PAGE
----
Rustic structure reflects over 70 years of being ’home’

#646 in a series of true experiences in real estate
August 2012, Hills Newspapers

For several months now we’ve been working toward selling a cabin-like house in Oakland’s Montclair and growing more fond of it all the while.

We love going there, especially enjoy sitting inside and looking out. One wide wall of the living room has beautiful wooden windows (most fixed glass but some awning-type windows that open) with a deep view of numerous green trees and one distant house.

I feel as if I’m visiting at a friend’s summer cabin at Russian River sitting inside wooden walls looking out at the trees. The window blinds make a horizontal pattern across the views that holds me and mesmerizes me. I feel very calm immediately.

Our clients are sisters who grew up here. Their parents met at Oakland’s California College of Arts & Crafts, fell in love and married, and in 1940, bought what was then a smaller building. They added on. They stayed. They bought 2 more lots adjacent. They grew old together. It wasn’t until 5 years after their second parent died that the sisters felt alright about selling. We began in January this year.

When we got there, especially the exterior was pretty ragged. Repairs would be necessary because as the house stood, a traditional loan for a buyer would be unlikely.

But first, before deciding what work to do, we scheduled inspections. During our general inspection, on a rainy March day, there was a leak into the living room. The inspector climbed up on the roof to spread roofing cement; we put pans under the interior leaks.

It’s an eccentric house, refined in ways, rustic in others. The exterior is wood sided and shingled and it’s more clean-lined than most country cabins. Not tiny, more medium sized, the house is almost entirely handcrafted of wood. Two bedrooms, one full bath plus a separate shower room. There are doors to the outdoors in the bedrooms and from the living room. The kitchen has a wall of windows and 2 doors to the outside.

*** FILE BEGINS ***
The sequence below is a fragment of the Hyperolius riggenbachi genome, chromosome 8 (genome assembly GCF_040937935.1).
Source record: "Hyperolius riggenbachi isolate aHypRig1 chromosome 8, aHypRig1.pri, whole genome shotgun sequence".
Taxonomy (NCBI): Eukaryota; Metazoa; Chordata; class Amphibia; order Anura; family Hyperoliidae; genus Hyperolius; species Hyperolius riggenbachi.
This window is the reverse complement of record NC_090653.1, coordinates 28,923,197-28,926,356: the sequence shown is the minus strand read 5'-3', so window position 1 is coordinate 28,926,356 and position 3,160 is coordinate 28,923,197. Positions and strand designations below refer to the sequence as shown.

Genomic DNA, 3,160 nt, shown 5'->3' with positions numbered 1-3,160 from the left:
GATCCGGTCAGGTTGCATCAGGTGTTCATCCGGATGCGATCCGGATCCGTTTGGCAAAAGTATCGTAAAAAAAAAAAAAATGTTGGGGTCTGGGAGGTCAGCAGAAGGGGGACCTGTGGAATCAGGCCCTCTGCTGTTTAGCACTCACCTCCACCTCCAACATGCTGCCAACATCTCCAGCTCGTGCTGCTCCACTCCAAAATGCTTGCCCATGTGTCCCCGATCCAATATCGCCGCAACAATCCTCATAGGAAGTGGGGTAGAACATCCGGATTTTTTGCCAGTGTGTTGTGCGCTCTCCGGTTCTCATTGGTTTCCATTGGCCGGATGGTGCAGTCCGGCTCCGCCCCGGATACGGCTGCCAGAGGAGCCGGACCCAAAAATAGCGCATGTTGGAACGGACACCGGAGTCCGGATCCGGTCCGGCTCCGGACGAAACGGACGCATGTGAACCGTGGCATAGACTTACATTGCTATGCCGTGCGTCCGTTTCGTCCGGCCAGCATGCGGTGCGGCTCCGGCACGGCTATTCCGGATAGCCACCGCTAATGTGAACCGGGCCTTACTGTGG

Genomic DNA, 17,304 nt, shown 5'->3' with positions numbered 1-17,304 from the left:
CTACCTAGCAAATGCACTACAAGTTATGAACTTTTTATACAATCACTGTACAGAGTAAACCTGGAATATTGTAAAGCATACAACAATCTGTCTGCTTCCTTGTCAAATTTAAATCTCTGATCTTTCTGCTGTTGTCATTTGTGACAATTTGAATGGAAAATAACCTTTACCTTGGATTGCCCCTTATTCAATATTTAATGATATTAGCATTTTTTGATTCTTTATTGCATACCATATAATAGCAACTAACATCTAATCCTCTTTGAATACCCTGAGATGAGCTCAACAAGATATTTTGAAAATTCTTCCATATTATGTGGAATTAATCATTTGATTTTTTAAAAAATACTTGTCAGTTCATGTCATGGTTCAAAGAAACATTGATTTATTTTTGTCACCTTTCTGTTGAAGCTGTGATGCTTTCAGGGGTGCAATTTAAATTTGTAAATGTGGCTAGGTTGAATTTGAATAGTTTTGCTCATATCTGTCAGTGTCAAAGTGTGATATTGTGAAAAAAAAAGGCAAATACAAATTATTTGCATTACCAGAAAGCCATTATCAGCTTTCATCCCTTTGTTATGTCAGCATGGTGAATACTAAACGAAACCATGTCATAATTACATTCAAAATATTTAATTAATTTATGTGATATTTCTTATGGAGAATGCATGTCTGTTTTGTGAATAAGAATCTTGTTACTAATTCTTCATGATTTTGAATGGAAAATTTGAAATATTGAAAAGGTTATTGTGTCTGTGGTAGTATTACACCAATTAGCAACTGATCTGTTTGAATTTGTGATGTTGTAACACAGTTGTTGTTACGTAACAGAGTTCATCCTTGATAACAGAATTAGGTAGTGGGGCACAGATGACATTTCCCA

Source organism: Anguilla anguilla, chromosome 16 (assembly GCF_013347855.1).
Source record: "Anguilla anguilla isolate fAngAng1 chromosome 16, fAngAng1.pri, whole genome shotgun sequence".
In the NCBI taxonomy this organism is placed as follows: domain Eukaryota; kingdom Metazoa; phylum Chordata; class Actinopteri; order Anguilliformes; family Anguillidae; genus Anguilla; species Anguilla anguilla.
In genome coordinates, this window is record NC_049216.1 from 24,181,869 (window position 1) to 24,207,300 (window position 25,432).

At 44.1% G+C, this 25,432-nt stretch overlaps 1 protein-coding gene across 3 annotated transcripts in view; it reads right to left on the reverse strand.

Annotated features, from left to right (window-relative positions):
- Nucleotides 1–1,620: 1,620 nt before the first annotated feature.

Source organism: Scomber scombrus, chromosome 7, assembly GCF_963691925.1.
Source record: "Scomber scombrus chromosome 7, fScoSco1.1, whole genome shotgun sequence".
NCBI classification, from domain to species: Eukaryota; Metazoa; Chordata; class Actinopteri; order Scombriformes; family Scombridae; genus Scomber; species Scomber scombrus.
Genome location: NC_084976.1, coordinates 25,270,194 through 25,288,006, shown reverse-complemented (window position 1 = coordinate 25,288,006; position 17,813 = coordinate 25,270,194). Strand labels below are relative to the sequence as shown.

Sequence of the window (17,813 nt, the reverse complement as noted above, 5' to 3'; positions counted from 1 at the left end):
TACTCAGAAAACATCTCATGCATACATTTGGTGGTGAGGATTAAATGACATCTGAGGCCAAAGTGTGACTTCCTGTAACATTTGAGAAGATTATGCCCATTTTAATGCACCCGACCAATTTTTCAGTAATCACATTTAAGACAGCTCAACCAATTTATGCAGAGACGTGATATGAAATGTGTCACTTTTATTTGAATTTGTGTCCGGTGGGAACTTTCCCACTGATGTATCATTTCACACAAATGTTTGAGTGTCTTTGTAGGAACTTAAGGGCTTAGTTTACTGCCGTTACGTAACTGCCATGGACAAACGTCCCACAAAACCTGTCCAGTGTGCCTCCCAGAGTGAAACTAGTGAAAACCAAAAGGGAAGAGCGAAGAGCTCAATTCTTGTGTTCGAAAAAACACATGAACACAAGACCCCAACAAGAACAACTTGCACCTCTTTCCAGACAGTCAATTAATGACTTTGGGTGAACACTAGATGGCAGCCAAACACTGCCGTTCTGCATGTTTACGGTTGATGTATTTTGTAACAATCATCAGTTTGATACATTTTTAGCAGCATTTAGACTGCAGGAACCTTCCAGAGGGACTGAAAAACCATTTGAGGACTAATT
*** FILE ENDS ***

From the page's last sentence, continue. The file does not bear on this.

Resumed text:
The house sits up above the street on a gently sloping lot. When the parents bought it there was no driveway, only a long stair from the street straight up. Later, when they bought the neighboring lots, they had a road put in that curves twice before ending near the back of the house close to the kitchen.

There are tall trees and open spaces with few developed areas or fencing. The extra lots could be sold off , but it would be a shame. When you’re up there in the plain-ness and width of the land, the separate-ness, you know it should be like this.

Between that first inspection and early July when we put the house on the market, the house was emptied. Falling-down carport buildings were removed, a new roof and porch and sewer line were built, plus a bunch of small repairs accomplished. We did almost nothing to change the decor. The house still looks much as it did in 1960-something.

We did get bids, which we passed along to the buyer, for replacement and repair that will likely be needed, including fireplace chimney rebuild and earthquake retrofit bolts and tie-downs.

Among the unusual features of the house is a shower room, added at the back of the house by the Dad because, as his daughter said, “He’d always wanted to have a shower room of his own.” The room is about 10-1/2 feet by 5 feet in depth. Half of that is the tiled shower. No other fixtures are included, only a wall heater.

The main bath is divided into two parts. The toilet area contains the electric clothes dryer which, until very recently, had never been used. Dad bought it but never had it connected. The other part of the bathroom contains a tub and sink done in pink and grey – very fifties.

The kitchen sink counter is off-white laminate, quite ordinary, but the backsplash is fabulous, a broken-tile mosaic, a still life of fruit, flowers and fish, done by Mom many years ago.

The stager brought in exactly the right things, we thought. Rattan and bamboo furniture, boldly striped wool blankets tucked on the beds, flower arrangements of rangy orange lion’s tail and flowering parsley. Japanese lacquerware and modern pieces of dull-glazed pottery. Also, camp songbooks and Scrabble board.

We had an open house for agents but had to limit the number of cars on the driveway road. We didn’t want a traffic jam. A friend stood at the bottom of the driveway and counted the cars, allowed 4 cars at the house at a time. Some people parked on the street, then walked up the “camp stairs”, as we refer to them. On the way they passed close by the “Kumbaya redwood tree circle”.

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